By Jason Cianciotto, Director of Public Policy, GMHC
What could our movement to end the HIV epidemic accomplish with $24 billion?
According to an estimate from the financial services company, Standard and Poors (S&P), that is what the government shutdown cost the U.S. economy. The same political leaders heralding austerity as critical to our nation’s future facilitated shenanigans that cost nearly 30% of the $85 billion cut by sequestration this year.
This is why I woke up Thursday happy the shutdown ended but even angrier. Amidst this political theater, the real-world affects of federal funding cuts have received little attention. This is especially the case for people living with HIV/AIDS.
It’s time for that to change.
Earlier this week CNN shed light on the consequences of sequestration with a video featuring how cuts have affected programs and services at GMHC. The list is long and depressing: Food pantry bags cut 47%; substance abuse counseling sessions cut 20%; mental health counseling sessions cut 10%; 500 hours of legal counseling services cut; multiple layoffs; a furlough of the entire agency for 1 week; and much more.
Of course, our real focus should be on how these cuts affect the people who come to us for lifesaving services every day. When I spend time with them I hear stories that make my heart ache. One was shocked to learn that he could no longer receive additional portions from our hot meals program, the only nutritious meal he is able to get per day to help mediate the side effects of his medication. Another became distraught after learning that there was now a one-month waiting list to access individual mental health counseling.
As GMHC’s interim CEO Janet Weinberg shared in the CNN video, it’s not like there are other organizations with increased capacity to whom we can refer people in need. These cuts have caused every organization to bleed.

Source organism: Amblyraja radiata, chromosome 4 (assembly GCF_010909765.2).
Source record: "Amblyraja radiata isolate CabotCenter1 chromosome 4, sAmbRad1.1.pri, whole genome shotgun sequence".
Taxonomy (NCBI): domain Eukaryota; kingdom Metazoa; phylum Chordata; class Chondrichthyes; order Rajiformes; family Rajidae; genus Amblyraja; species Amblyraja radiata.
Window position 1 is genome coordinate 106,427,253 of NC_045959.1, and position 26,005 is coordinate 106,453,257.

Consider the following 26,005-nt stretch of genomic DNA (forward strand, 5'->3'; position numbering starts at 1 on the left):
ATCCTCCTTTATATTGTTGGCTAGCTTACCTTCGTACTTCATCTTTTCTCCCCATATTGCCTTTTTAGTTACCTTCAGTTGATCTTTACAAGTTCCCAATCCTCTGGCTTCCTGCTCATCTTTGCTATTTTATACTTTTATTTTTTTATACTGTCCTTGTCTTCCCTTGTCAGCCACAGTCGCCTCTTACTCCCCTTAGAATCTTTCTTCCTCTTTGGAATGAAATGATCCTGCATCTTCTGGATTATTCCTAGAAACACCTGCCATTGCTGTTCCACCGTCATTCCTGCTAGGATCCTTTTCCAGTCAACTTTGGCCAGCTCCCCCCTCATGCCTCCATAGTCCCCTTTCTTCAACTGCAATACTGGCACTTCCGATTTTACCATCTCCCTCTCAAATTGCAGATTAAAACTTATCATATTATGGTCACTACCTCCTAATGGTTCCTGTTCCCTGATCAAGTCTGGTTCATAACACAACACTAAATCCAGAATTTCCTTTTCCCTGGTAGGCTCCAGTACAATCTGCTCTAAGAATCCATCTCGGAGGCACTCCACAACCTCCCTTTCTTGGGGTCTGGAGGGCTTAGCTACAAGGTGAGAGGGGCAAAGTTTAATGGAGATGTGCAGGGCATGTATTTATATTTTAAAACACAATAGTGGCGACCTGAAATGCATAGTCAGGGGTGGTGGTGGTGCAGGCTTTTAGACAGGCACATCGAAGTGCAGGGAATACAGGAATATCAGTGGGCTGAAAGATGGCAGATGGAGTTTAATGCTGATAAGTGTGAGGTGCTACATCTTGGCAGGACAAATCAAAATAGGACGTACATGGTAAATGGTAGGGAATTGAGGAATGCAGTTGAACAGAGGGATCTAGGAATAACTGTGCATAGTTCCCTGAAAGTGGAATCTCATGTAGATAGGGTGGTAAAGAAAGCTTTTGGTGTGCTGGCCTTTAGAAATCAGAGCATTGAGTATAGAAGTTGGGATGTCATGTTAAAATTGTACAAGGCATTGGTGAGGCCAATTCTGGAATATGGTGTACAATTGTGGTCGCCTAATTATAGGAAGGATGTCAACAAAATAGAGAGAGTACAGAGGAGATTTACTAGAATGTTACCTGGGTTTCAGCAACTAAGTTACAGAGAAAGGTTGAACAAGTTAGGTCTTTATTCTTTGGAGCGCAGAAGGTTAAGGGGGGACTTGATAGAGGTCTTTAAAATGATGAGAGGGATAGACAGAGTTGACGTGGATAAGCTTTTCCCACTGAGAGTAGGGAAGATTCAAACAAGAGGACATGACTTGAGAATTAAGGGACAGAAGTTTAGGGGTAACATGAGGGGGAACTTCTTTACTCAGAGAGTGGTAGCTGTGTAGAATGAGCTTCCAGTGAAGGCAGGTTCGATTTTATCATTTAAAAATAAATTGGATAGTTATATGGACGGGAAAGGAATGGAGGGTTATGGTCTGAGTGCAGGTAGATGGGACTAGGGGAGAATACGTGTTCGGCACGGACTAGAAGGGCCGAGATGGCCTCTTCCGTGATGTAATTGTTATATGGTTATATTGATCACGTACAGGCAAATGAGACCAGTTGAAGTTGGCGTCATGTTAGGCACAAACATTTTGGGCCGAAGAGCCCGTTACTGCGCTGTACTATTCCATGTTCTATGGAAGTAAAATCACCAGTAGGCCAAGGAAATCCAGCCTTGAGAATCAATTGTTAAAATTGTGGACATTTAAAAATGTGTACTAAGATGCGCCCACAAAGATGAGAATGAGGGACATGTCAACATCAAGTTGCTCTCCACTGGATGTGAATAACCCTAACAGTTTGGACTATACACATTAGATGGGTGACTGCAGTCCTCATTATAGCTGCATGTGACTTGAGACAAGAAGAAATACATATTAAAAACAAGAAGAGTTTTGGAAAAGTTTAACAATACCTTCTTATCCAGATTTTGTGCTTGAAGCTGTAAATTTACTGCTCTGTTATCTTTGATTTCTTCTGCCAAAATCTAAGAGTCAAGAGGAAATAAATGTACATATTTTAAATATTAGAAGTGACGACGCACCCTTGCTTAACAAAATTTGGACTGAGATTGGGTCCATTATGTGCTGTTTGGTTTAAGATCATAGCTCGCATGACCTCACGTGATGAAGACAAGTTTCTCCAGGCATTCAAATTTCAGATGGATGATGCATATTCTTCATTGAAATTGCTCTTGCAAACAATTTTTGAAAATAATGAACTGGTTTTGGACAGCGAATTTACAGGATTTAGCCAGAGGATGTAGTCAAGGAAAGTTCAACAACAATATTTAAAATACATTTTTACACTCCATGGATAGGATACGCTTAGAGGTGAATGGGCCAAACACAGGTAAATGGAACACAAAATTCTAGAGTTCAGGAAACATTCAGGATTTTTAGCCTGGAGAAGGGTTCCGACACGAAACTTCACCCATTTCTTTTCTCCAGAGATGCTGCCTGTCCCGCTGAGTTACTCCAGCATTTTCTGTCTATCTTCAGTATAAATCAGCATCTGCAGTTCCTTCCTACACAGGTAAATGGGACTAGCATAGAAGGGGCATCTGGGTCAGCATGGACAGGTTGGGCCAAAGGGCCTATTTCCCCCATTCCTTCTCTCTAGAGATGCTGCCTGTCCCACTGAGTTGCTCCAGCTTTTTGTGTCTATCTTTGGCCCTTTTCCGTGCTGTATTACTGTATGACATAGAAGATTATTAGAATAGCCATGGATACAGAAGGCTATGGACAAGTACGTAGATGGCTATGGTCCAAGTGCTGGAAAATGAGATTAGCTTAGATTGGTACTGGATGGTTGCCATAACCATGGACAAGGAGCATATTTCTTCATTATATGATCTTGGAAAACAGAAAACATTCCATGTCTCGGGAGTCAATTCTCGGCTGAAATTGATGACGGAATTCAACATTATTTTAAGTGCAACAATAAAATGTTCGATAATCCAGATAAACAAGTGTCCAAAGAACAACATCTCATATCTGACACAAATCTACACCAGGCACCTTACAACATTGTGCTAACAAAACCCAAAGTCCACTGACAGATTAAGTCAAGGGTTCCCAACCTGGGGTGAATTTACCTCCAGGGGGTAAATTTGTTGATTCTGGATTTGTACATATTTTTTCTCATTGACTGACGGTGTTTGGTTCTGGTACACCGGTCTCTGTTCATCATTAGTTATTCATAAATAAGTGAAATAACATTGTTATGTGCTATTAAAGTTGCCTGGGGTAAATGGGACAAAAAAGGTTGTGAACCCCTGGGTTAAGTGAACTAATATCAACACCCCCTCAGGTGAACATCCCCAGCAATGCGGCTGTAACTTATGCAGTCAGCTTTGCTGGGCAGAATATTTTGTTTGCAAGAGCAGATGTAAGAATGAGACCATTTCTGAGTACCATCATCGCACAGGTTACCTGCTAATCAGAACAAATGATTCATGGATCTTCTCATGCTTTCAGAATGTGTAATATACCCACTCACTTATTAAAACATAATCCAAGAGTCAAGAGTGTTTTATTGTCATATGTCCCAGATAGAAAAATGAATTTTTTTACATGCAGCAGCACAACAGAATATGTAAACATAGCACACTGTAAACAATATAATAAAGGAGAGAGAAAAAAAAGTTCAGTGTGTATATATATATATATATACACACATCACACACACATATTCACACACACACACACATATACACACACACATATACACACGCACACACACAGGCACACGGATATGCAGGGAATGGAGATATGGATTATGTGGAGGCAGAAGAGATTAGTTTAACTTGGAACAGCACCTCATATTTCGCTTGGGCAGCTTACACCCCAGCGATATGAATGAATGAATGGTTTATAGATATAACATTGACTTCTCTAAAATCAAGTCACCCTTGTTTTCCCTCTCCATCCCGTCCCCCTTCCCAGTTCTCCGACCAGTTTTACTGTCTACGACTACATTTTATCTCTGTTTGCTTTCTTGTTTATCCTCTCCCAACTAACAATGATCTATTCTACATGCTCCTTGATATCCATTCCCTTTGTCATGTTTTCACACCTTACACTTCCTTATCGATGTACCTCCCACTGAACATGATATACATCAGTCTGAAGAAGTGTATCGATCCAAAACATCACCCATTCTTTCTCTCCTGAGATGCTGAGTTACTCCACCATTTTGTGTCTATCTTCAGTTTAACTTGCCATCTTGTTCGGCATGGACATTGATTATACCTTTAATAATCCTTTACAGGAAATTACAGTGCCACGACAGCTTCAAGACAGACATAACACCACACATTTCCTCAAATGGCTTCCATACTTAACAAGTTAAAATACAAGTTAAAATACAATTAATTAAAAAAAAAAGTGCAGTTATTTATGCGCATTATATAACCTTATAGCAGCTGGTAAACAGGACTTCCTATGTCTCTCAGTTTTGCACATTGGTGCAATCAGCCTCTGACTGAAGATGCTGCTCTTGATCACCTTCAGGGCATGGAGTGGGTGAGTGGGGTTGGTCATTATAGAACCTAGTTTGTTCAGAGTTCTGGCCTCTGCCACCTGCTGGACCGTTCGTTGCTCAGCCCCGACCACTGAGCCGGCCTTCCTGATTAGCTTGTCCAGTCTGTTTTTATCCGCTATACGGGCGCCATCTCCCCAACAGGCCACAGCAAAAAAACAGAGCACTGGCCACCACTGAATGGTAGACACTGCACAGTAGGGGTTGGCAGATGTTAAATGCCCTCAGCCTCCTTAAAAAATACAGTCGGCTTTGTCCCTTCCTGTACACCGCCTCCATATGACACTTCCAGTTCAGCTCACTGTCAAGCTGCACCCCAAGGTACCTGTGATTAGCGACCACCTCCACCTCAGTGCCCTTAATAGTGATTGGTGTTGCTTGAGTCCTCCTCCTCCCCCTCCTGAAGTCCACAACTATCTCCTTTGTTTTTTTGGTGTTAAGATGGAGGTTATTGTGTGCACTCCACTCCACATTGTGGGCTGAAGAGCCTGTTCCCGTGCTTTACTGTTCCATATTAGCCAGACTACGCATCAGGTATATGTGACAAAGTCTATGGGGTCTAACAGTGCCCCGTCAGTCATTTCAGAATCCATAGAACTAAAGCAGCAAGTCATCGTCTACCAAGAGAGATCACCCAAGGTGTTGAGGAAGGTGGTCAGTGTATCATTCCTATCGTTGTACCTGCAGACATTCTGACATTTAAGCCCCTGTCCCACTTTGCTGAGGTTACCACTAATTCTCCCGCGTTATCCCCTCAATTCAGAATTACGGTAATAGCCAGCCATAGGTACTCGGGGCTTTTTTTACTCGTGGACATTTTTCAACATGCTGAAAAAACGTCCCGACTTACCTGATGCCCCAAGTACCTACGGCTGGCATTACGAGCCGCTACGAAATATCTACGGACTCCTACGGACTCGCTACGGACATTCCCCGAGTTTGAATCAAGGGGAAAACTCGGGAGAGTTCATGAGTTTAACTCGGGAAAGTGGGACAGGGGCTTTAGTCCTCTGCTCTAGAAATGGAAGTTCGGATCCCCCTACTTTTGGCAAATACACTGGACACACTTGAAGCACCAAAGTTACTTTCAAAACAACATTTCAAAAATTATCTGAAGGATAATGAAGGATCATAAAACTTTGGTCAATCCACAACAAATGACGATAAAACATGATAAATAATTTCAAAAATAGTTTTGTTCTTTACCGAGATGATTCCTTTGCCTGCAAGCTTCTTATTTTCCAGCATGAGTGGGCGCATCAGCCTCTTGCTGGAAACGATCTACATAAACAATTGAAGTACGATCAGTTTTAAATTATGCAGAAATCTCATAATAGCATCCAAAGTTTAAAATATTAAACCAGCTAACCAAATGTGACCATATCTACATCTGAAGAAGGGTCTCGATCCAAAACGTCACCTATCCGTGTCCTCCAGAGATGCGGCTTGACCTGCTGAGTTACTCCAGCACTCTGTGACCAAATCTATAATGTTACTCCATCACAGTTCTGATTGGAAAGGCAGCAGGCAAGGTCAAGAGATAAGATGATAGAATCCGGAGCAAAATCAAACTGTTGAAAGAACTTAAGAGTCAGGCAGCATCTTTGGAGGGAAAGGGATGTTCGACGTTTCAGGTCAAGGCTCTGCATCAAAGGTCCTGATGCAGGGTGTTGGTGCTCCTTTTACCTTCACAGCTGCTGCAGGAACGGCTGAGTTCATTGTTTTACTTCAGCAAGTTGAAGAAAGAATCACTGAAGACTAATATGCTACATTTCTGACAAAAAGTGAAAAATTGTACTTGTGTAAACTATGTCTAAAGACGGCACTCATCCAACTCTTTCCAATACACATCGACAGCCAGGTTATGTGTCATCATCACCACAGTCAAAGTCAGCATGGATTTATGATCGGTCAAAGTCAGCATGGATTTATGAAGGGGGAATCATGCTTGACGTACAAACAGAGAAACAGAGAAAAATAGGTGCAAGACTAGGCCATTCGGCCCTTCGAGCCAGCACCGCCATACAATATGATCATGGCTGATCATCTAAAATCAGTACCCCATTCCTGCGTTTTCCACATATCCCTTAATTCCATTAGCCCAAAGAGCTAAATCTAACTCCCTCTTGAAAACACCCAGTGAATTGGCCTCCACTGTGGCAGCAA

Just a few days before the shutdown, I joined several colleagues from the AIDS United Public Policy Committee for a Congressional visit day focused on the effects of the sequester. We met with several staffers of Members of Congress, including those representing our respectivehome states, Congresswomen Pelosi’s office, and the Health Legislative Aids for House Speaker John Boehner. Our visits with allies produced a unanimous message to bring home: We must actively pursue media outlets and allies to educate the public and lift the voices of people who oppose these draconian federal funding cuts.
Now that the shutdown drama is over, it’s urgent that we re-focus on sharing these stories. The stigma and fear still connected to HIV means that we have to find ways to both empower those willing to share publicly and protect those in need by being their voice when meeting with political leaders and the media.
We also must acknowledge that it will be extremely challenging for our allies in Congress sitting on the new super committee to roll back the sequester. We know that conservatives are already fighting to reduce the cuts to defense programs in sequester phase 2. They will not be as generous to the non-defense-discretionary programs that provide food, housing, and life-saving medication to people living with HIV/AIDS.
Despite these challenges, I still fundamentally believe that we can successfully restore federal support for the fight to end the HIV epidemic. We need to leverage public backlash against those responsible for the shutdown and debt ceiling scare to move political leaders to the center and support candidates in the mid-term election who understand our collective social and moral responsibility to care for each other and provide for our nation’s health.
AIDS United provides a critical structure for us to combine our time, talent, passion, and stories to call for policy change as a strong and unified lobby.
The article was originally posted in the AIDS United newsletter on October 18.